The UFC is back in New York's Madison Square Garden this weekend -- and just like in 2016, it's bringing along three title fights.
Here's everything you need to know about UFC 217.
Michael Bisping (30-7) vs. Georges St-Pierre (25-2), Middleweight Championship
Odds: St-Pierre (-115), Bisping (-105)
Eighteen months ago, Michael Bisping's legacy was much, much different than it is going into this weekend.
As recently as last year, Bisping was the steady, consistent middleweight who had somehow never managed a title shot in more than 10 years in the UFC. When he fought Anderson Silva in a nontitle fight, it was viewed almost as if it were his championship fight.
Hey, at least he got to fight Silva, a man he'd chased for years.
Of course, in June of last year, that all changed. Bisping upset Luke Rockhold for the middleweight title -- and he's held the division hostage since. Taking fights against a nearly retired Dan Henderson and now a semiretired welterweight in Georges St-Pierre has denied the rest of the division from advancing.
It's something Bisping has received a lot of criticism for ... and he could not care less.
"Everybody wants to be revered and respected for what you achieve, of course you do," Bisping said. "It's human nature to want nice things to be written about you ... but I do this for my family. I do this for my children. It sounds cliché, but it really is.
"I grew up in England, in a humble background. I left school at 16; there weren't many options on the table. It took me a long time to figure out what I would do for money. I said, 'I'll try this fighting thing out.' Here I am fighting in Madison Square Garden, about to get a big chunk of cash.
"I couldn't give a f--- what anyone has to say."
It's a topic on the minds of many UFC fans in 2017, and Bisping is arguably the best example. This organization has always placed so much value on its titles, but in Bisping's case, legitimizing that title has become less of a priority than finding the "money fight."
That's why St-Pierre, 36, is able to claim an immediate title shot, in a division he's never fought in, coming off a four-year layoff. Matchmaking a UFC champion isn't as simple as looking at win-loss records anymore. It's a balance of rankings and pay-per-view interest.
You can't blame Bisping for wanting the money fight. And you can't blame St-Pierre for taking the opportunity, one he says would be "the greatest accomplishment of my life. Nothing will come first over this."
It's a great story, but it's not a legitimate middleweight title fight. Whether it's an outlier or the UFC's new business model, we'll see.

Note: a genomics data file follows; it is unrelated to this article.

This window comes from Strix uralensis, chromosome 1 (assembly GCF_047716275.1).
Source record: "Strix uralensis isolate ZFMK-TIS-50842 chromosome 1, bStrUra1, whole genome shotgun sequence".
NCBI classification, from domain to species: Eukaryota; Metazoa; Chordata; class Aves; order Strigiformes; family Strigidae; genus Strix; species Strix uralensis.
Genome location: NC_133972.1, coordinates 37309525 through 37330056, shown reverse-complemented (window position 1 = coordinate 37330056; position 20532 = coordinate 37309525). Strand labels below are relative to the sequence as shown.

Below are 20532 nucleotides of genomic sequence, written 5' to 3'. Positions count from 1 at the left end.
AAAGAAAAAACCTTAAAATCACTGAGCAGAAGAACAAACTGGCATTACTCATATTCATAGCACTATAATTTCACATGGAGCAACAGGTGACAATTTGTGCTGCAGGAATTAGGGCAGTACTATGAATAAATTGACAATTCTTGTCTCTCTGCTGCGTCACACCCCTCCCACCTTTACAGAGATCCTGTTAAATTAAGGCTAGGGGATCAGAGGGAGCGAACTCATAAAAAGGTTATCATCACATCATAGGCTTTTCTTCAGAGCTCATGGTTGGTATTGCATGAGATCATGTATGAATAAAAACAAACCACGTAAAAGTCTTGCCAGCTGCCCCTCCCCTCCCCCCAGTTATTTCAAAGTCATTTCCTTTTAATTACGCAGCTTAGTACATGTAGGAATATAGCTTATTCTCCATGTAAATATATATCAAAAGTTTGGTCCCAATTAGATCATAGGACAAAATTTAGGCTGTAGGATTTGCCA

Bisping: Sixteen wins by knockout, four wins by submission
Bisping: Landed 1,533 significant strikes, according to FightMetric, the most in UFC history
Bisping: Five-fight winning streak dating to April 2015
St-Pierre: Eight wins by knockout, five wins by submission
St-Pierre: Twelve-fight winning streak dating to August 2007 (fourth longest in UFC history)
St-Pierre: 73 percent significant strike defense, according to FightMetric (No. 2 all time)
St-Pierre: 73.7 percent takedown accuracy, according to FightMetric (No. 2 all time)
Dana White's take
This is a fight both guys wanted. I didn't think it was the right fight to make at one point, but I guess it was meant to be. This fight was meant to be. And it's absolutely a legacy fight for both guys. It's a big fight for Bisping and a massive fight for St-Pierre. Bisping has fought everybody we've ever put in front of him. Anybody we've ever asked him to fight, he's fought.
ESPN's Fight Breakdown
Forget it's Georges St-Pierre and Michael Bisping for a second and just look at the intangibles in this situation.
You've got a former welterweight moving up to middleweight for the first time. After four years off. For a five-round fight.
That's asking a lot.
St-Pierre has put the weight on, but to what effect? He's essentially forced it on. His natural fight weight isn't 185 pounds. He's not used to carrying that extra weight, especially over a 25-minute fight. And Bisping, throughout his career, has always come into a fight in great shape.
Even if St-Pierre is successful wrestling, which is certainly possible, can he keep it up for more than 25 minutes against a bigger man? Walking into Madison Square Garden after four years off and wrestling a full-size middleweight -- that's a recipe for fatigue. But St-Pierre is such a mentally prepared fighter, perhaps he can manage it.
If it feels like a lot of this breakdown is focused on endurance, that's because it is. These are the two all-time win leaders in the UFC. Their respective skill sets are elite, but they are both in the twilight of their careers. Neither moves as well as he used to. And frankly, both have relied on fights going the distance.
It's very likely this sees the later rounds, and that's why endurance is so important.
Stylistically, pressure would seem to be in Bisping's best interest. St-Pierre was always the best at feints, timing, dictating range. If Bisping, as the bigger man, can reduce the space he has to work with by moving him backward, that's to his benefit. And if St-Pierre spends time on the fence, all the better for Bisping.
For St-Pierre, that wrestling needs to show up. But pay attention to how much energy he's exerting to make that happen.
Prediction: Bisping by decision